There were concerns – and some reticence – about doing work in this area. These related to a lack of experience and confidence, gaps in policy and training provision, prejudicial attitudes and concerns about the (potential) adverse reactions of other people including parents, carers and other colleagues.
Discriminated against because they were LGB, and had learning difficulties, this is a group we are all too willing to pretend does not exist. It seems no research has been conducted which also includes trans people with learning difficulties. Layers of erasure surrounding a group whose intersecting identities mean we prefer to believe they do not exist perhaps? It is the case that recently, the idea has been growing that somehow being autistic means a person cannot be trans, most recently on the infamous BBC documentary defending conversion therapy.
In a radical, and much needed step, a number of organisations have come together in and around Bristol to try to change things for this invisible community. I spoke to a number of those involved with this groundbreaking scheme.
Tracy Smith, from Public Health Bristol explained how the group came about:
This new group came about when a service user who has a learning disability and identifies as trans wanted to join a group where she would fit in. There didn’t seem to be any LGBTQ+ groups accessible to people with a learning disability in Bristol. So, I worked with Brandon Trust, The Diversity Trust and SARAS (Somerset and Avon Rape and Sexual Abuse Support) to set up a meeting to see how we could make this happen and the first LGBT LD Group was born.
We know from our own research and research with others that isolation, thinking there is no one else “like me”, is a significant barrier and impact on the lives of many LGBTQ+ people and especially impacts on adults with learning disabilities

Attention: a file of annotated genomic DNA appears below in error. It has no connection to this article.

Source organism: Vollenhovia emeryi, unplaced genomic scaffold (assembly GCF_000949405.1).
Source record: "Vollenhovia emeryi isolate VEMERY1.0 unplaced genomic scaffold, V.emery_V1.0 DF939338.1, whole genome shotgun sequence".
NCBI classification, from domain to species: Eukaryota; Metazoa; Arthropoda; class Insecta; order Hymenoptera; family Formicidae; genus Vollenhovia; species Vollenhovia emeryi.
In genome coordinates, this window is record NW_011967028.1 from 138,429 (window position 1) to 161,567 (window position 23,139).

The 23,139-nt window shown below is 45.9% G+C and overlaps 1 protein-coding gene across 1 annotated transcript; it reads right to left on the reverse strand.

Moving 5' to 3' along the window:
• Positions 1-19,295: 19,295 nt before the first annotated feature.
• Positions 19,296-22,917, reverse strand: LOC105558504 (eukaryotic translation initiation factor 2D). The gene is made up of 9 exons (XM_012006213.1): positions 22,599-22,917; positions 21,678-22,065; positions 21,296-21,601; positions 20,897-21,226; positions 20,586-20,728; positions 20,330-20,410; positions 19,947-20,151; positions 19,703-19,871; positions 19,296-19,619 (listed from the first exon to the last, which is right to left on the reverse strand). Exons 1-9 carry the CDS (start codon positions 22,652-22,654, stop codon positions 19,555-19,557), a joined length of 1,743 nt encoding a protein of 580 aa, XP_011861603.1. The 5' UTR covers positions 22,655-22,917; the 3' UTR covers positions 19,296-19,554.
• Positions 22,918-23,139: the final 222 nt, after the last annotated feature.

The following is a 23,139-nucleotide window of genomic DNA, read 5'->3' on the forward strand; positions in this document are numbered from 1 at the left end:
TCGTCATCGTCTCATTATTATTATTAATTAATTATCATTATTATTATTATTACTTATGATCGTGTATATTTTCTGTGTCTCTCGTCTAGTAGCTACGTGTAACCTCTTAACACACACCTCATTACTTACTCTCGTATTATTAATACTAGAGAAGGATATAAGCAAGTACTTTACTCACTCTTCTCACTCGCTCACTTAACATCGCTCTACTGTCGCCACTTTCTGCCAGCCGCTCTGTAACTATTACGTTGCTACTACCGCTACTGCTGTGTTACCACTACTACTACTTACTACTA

Brandon Trust works with children and adults with learning difficulties and autism. They highlighted how the formation of the new group has been led by LGBTQ+ people with learning difficulties.
We heard from people that there is very little support for people who identify as LGBTQ+, and started a conversation with other organisations to find out what their experience is and what support is available to people. We decided to work together to provide a supported opportunity for people to connect and socialise.
Speaking to Jill Corbyn, head of involvement at Brandon Trust, it was clear just how important projects like this are;
We know that additional barriers to socialising and connecting with others leave many people with a learning disability feeling isolated within their communities.
People have told us that they don’t always feel welcome in LGBTQ+ groups, they find it hard to connect with other people – particularly people who identify as LGBTQ+.
People have also told us that it is difficult to find information they want and need in an accessible form.
Somerset and Avon Rape Crisis were also instrumental in setting up the group. They had already identified the difficulties faced by people with learning difficulties who have experienced sexual abuse and rape. SARSAS are currently running a 3-year project to make the service more accessible for people with a learning disability. This includes developing resources, hosting an advisory group for people with learning difficulties who have experienced sexual violence and offering one-to-one support or counselling for survivors.
Currently, the group is meeting at St Stephen’s Cafe in Bristol, and the next meeting is on February 16th. You can contact Tracy on 07876 814 592 or find out more on the Brandon Trust website if you would be interested in attending, or know someone who might like to.
The wider LGBTQ+ community needs to consider its idea of who is acceptable, who is allowed to access our spaces, who is welcomed into our fold. Until we do so, it is at least heartening to hear that others are stepping in, and providing much needed support, education and opportunities for LGBTQ+ people with learning difficulties. .
Follow Karen on Twitter (@CounsellingKaz)
A note on language: All of the organisations use, and participants in the study, and attendees in the group identify as, people with learning difficulties so this is the term that has been used here, with an awareness that others may prefer different language.